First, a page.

The Green Bay Packers running game nothing short of wimpy


Back on June 13, 2013, head coach Mike McCarthy told reporters that the Green Bay Packers running game would be better – and he told everyone to write that in “Big Letters.”

The media did just that and the Packers came through the test with flying colors as Eddie Lacy and James Starks carried the team for nearly half the season when Aaron Rodgers went down with a fractured collarbone.

Fast forward to Sept. 21, 2014.

For the third week in a row to start the season, Eddie Lacy and the Packers running game was nothing short of wimpy and downright gimpy.

Eddie Lacy and the Packers running game was nothing short of wimpy and downright gimpy.

Yes, the Packers have started the season against the three top defenses in all of the league, with Seattle, the New York Jets and Detroit Lions all being top 10 defenses, maybe top 5.

But that’s no excuse for this offensive unit that has gotten it done against good defenses in the past.

And, according to reports from last night’s locker room reactions, the answer isn’t as clear-cut as you might expect.

Here’s what Eddie Lacy had to say:

"“We have to change our mind-set. We had a few opportunities as backs that we didn’t take advantage of, whether we made the wrong read or tried to press too much. It’s a long season and we’re going to get it to where we need it to be.”"

James Starks runs the ball during the first quarter against the Detroit Lions at Ford Field. Andrew Weber-USA TODAY Sports photograph

Over the course of the first three games, Lacy has run for a 3.1-yard average per carry – certainly not the numbers that will help the Packers put fear into opponents. The Lions played their safeties back for most of the game, too, meaning the damage to the Packers’ run game was being accomplished by the Lions’ front seven.

And what happened to that three-headed monster that everyone has been talking about? With Lacy being the pounder, James Starks the slashing and dashing alternative and DuJuan Harris being the change of pace back whose 5-foot, 7-inch frame gets lost behind the mountain of offensive linemen?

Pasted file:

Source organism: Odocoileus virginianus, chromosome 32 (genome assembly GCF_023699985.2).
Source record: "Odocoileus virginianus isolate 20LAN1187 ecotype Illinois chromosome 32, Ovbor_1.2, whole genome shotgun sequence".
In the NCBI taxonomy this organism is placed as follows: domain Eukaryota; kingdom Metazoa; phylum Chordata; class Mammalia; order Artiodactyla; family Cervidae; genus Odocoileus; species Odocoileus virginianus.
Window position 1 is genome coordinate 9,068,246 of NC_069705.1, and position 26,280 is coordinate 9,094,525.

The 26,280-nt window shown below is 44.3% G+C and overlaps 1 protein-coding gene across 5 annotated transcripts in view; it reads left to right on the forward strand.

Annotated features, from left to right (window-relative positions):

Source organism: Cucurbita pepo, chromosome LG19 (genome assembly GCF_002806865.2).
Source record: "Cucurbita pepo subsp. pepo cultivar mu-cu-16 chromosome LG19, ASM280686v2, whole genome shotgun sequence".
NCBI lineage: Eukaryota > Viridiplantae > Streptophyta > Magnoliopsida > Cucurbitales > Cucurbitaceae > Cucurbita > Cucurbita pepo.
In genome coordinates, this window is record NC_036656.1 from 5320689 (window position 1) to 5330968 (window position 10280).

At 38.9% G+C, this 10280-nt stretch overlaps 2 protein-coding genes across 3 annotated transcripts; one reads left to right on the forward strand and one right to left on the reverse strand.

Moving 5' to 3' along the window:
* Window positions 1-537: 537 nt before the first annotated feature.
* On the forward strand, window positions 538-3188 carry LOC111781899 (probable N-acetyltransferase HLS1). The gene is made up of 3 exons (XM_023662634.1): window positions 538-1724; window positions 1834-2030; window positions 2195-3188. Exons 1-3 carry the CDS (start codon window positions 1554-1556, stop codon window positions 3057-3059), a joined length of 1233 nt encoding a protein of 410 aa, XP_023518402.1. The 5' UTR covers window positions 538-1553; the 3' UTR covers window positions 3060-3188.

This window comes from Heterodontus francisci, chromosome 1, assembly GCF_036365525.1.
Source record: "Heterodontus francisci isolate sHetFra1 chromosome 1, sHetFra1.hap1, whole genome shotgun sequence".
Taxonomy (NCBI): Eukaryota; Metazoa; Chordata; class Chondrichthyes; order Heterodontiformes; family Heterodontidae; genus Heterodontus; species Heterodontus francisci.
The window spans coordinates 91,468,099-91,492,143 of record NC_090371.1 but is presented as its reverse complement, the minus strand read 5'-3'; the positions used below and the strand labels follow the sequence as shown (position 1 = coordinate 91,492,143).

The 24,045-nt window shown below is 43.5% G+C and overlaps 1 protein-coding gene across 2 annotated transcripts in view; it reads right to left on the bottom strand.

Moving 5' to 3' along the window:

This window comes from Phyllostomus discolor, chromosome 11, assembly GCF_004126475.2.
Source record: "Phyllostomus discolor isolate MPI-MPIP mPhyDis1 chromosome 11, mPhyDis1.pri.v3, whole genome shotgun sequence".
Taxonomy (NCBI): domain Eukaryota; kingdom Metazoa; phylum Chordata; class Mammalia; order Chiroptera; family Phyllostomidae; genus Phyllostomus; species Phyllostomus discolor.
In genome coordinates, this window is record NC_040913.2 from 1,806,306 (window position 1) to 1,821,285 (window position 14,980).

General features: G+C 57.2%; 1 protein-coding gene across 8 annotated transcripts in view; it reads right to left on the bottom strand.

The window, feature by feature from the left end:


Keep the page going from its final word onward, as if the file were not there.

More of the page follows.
It seems that Head Coach Mike McCarthy’s play-calling is as lost as his running game. He can’t seem to figure out yet how to utilize his personnel.

And in the understatement category, Packers right guard T.J. Lang had this to say:

"“I mean, I don’t know. I don’t know. It’s something every week we try to get going. We’re always confident in the game plan that we have. I’m not sure what the film’s going to look like tomorrow. It felt like we had some opportunities to hit some big plays. We just couldn’t hit the hole or finish a block, whatever it was to give the runner a clear lane into the secondary.“We’ve been disappointed in that category through the first three games.”"

Not only was Lacy a step slow in hitting holes Sunday afternoon, but he fumbled for the first time in 325 carries on his second carry on Sunday. That fumbled was picked up and taken 40 yards for a touchdown by the Lions – a play that made a huge difference in the final outcome.

Lacy was also stuffed on a running play out of the end zone that turned into a safety, but that wasn’t his fault. Rookie tight end Richard Rodgers was stoned on his block and Lacy had nowhere to run.

So, once again it’s back to the film room, according to the Packers players. But with a 1-2 record and an offense that was supposed to be a juggernaut looking wimpier each week, there isn’t much time for the Packers to right this ship.

With the Bears next Sunday and the Minnesota Vikings on the following Thursday, the Packers will complete a three-game stretch of NFC North Division games that could determine the team’s future. Should they finish the stretch at 2-1, they will be OK. If not, their work in achieving a fourth straight division title may be problematic at best.